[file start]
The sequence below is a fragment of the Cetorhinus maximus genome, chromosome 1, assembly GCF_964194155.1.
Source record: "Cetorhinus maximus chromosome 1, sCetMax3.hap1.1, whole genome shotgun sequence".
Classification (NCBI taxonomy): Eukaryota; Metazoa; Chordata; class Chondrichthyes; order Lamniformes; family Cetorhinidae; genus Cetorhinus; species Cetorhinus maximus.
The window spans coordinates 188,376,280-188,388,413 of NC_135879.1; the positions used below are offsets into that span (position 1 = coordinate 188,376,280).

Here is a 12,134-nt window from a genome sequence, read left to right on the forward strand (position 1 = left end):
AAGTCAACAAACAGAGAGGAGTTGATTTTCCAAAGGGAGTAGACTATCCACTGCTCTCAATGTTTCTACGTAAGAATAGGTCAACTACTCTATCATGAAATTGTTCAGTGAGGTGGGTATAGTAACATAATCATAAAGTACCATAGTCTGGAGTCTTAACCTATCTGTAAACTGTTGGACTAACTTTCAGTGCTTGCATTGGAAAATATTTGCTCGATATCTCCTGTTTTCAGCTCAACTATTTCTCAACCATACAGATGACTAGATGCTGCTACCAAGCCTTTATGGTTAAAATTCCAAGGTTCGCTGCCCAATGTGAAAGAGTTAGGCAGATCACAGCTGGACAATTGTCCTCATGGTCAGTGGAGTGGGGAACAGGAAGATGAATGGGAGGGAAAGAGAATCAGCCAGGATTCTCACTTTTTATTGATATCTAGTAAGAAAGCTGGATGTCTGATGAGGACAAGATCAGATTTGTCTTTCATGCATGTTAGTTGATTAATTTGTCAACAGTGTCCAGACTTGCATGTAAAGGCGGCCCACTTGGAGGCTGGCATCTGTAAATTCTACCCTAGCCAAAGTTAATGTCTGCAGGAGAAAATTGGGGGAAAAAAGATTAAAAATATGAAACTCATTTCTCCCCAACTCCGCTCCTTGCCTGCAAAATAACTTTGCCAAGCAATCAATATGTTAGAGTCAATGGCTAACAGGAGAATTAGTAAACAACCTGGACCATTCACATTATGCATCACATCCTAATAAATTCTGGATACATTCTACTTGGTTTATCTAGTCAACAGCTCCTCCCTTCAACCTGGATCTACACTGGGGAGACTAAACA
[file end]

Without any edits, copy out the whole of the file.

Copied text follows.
The sequence below is a fragment of the Cetorhinus maximus genome, chromosome 1, assembly GCF_964194155.1.
Source record: "Cetorhinus maximus chromosome 1, sCetMax3.hap1.1, whole genome shotgun sequence".
Classification (NCBI taxonomy): Eukaryota; Metazoa; Chordata; class Chondrichthyes; order Lamniformes; family Cetorhinidae; genus Cetorhinus; species Cetorhinus maximus.
The window spans coordinates 188,376,280-188,388,413 of NC_135879.1; the positions used below are offsets into that span (position 1 = coordinate 188,376,280).

Here is a 12,134-nt window from a genome sequence, read left to right on the forward strand (position 1 = left end):
AAGTCAACAAACAGAGAGGAGTTGATTTTCCAAAGGGAGTAGACTATCCACTGCTCTCAATGTTTCTACGTAAGAATAGGTCAACTACTCTATCATGAAATTGTTCAGTGAGGTGGGTATAGTAACATAATCATAAAGTACCATAGTCTGGAGTCTTAACCTATCTGTAAACTGTTGGACTAACTTTCAGTGCTTGCATTGGAAAATATTTGCTCGATATCTCCTGTTTTCAGCTCAACTATTTCTCAACCATACAGATGACTAGATGCTGCTACCAAGCCTTTATGGTTAAAATTCCAAGGTTCGCTGCCCAATGTGAAAGAGTTAGGCAGATCACAGCTGGACAATTGTCCTCATGGTCAGTGGAGTGGGGAACAGGAAGATGAATGGGAGGGAAAGAGAATCAGCCAGGATTCTCACTTTTTATTGATATCTAGTAAGAAAGCTGGATGTCTGATGAGGACAAGATCAGATTTGTCTTTCATGCATGTTAGTTGATTAATTTGTCAACAGTGTCCAGACTTGCATGTAAAGGCGGCCCACTTGGAGGCTGGCATCTGTAAATTCTACCCTAGCCAAAGTTAATGTCTGCAGGAGAAAATTGGGGGAAAAAAGATTAAAAATATGAAACTCATTTCTCCCCAACTCCGCTCCTTGCCTGCAAAATAACTTTGCCAAGCAATCAATATGTTAGAGTCAATGGCTAACAGGAGAATTAGTAAACAACCTGGACCATTCACATTATGCATCACATCCTAATAAATTCTGGATACATTCTACTTGGTTTATCTAGTCAACAGCTCCTCCCTTCAACCTGGATCTACACTGGGGAGACTAAACA